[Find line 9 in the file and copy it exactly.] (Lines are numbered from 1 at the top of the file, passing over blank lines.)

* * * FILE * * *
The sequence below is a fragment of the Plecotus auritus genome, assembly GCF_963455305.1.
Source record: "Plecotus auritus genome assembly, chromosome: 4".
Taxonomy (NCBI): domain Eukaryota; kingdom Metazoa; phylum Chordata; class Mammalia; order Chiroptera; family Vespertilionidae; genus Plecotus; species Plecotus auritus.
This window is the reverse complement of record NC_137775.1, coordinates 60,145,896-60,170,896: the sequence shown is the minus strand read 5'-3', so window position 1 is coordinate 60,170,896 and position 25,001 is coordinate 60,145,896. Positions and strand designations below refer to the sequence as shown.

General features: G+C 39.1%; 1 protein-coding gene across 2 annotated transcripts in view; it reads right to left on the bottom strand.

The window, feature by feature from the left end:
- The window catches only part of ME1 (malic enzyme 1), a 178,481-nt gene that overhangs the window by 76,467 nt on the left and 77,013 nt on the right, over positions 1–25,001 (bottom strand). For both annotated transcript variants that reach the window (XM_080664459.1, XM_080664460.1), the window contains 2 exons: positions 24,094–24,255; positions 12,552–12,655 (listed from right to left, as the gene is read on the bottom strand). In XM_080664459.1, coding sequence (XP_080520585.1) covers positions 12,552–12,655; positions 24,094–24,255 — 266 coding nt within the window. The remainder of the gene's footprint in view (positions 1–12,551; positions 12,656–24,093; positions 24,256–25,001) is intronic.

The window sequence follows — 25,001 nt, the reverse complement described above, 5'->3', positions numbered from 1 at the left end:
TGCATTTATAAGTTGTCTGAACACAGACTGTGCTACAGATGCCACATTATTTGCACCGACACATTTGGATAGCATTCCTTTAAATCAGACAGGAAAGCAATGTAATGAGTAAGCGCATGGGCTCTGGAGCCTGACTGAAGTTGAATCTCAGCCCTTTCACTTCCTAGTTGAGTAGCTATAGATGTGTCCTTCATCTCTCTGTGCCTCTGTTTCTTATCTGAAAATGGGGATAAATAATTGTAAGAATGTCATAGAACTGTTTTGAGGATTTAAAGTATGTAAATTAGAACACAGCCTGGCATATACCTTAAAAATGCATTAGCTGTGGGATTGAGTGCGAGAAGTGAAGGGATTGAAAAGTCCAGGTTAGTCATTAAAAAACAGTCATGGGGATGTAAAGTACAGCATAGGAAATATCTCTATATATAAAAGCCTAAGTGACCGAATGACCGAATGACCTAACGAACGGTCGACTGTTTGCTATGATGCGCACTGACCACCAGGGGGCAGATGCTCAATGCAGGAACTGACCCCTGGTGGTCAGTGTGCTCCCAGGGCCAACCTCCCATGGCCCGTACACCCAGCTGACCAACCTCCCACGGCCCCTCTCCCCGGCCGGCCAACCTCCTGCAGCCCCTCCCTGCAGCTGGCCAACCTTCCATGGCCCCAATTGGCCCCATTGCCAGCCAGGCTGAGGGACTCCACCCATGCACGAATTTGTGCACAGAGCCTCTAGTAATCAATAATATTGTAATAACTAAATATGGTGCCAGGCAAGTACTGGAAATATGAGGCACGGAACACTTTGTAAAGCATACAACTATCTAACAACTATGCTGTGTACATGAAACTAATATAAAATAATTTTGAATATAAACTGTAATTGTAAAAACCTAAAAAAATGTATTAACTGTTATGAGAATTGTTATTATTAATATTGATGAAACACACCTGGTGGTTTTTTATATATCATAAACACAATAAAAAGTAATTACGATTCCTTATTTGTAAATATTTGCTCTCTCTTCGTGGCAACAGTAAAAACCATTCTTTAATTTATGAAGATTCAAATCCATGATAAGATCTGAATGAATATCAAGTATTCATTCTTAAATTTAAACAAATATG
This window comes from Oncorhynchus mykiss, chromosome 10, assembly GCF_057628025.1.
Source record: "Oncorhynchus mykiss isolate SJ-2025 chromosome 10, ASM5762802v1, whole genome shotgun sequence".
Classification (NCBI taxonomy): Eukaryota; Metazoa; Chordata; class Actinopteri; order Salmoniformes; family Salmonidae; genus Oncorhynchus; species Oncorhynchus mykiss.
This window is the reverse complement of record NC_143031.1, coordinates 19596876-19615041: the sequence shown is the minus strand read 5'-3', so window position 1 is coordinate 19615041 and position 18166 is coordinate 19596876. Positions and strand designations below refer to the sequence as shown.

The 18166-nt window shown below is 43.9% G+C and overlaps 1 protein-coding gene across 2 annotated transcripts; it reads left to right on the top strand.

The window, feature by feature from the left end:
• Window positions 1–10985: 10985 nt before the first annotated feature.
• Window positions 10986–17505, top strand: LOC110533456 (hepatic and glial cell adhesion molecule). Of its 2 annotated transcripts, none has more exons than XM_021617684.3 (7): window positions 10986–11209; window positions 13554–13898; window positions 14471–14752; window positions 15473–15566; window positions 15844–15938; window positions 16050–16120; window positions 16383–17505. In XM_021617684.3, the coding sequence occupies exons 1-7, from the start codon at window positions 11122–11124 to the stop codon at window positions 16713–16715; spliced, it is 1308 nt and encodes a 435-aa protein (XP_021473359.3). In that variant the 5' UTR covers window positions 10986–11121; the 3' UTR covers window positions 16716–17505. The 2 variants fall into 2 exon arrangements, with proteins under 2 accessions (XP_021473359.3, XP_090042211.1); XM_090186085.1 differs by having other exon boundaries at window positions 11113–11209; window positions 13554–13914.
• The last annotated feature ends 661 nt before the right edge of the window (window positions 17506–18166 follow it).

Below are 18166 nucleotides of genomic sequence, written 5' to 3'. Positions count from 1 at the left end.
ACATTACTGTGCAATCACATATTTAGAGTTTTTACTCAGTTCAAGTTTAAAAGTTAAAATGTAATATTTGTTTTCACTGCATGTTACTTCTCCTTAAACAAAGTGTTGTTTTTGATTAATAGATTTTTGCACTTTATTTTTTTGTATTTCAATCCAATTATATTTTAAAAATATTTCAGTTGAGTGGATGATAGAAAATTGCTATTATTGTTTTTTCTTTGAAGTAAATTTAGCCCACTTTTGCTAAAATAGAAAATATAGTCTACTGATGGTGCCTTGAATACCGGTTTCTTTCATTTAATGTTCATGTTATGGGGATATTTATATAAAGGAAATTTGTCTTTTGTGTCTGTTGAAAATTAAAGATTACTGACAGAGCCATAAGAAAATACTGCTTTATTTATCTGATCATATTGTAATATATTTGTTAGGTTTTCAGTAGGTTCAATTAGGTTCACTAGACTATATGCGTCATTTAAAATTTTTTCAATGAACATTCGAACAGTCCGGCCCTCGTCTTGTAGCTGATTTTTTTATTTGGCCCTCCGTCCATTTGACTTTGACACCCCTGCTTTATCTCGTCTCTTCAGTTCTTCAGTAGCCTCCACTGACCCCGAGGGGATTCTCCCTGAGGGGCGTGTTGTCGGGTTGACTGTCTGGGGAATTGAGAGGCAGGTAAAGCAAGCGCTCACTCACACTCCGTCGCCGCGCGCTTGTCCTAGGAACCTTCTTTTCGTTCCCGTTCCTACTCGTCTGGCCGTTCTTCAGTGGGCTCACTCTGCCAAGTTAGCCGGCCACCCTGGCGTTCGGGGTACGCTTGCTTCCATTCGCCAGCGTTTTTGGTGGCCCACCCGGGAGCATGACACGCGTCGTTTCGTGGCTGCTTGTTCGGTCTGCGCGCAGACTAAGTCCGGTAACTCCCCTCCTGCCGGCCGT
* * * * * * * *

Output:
TGCATTTATAAGTTGTCTGAACACAGACTGTGCTACAGATGCCACATTATTTGCACCGACACATTTGGATAGCATTCCTTTAAATCAGACAGGAAAGCAATGTAATGAGTAAGCGCATGGGCTCTGGAGCCTGACTGAAGTTGAATCTCAGCCCTTTCACTTCCTAGTTGAGTAGCTATAGATGTGTCCTTCATCTCTCTGTGCCTCTGTTTCTTATCTGAAAATGGGGATAAATAATTGTAAGAATGTCATAGAACTGTTTTGAGGATTTAAAGTATGTAAATTAGAACACAGCCTGGCATATACCTTAAAAATGCATTAGCTGTGGGATTGAGTGCGAGAAGTGAAGGGATTGAAAAGTCCAGGTTAGTCATTAAAAAACAGTCATGGGGATGTAAAGTACAGCATAGGAAATATCTCTATATATAAAAGCCTAAGTGACCGAATGACCGAATGACCTAACGAACGGTCGACTGTTTGCTATGATGCGCACTGACCACCAGGGGGCAGATGCTCAATGCAGGAACTGACCCCTGGTGGTCAGTGTGCTCCCAGGGCCAACCTCCCATGGCCCGTACACCCAGCTGACCAACCTCCCACGGCCCCTCTCCCCGGCCGGCCAACCTCCTGCAGCCCCTCCCTGCAGCTGGCCAACCTTCCATGGCCCCAATTGGCCCCATTGCCAGCCAGGCTGAGGGACTCCACCCATGCACGAATTTGTGCACAGAGCCTCTAGTAATCAATAATATTGTAATAACTAAATATGGTGCCAGGCAAGTACTGGAAATATGAGGCACGGAACACTTTGTAAAGCATACAACTATCTAACAACTATGCTGTGTACATGAAACTAATATAAAATAATTTTGAATATAAACTGTAATTGTAAAAACCTAAAAAAATGTATTAACTGTTATGAGAATTGTTATTATTAATATTGATGAAACACACCTGGTGGTTTTTTATATATCATAAACACAATAAAAAGTAATTACGATTCCTTATTTGTAAATATTTGCTCTCTCTTCGTGGCAACAGTAAAAACCATTCTTTAATTTATGAAGATTCAAATCCATGATAAGATCTGAATGAATATCAAGTATTCATTCTTAAATTTAAACAAATATG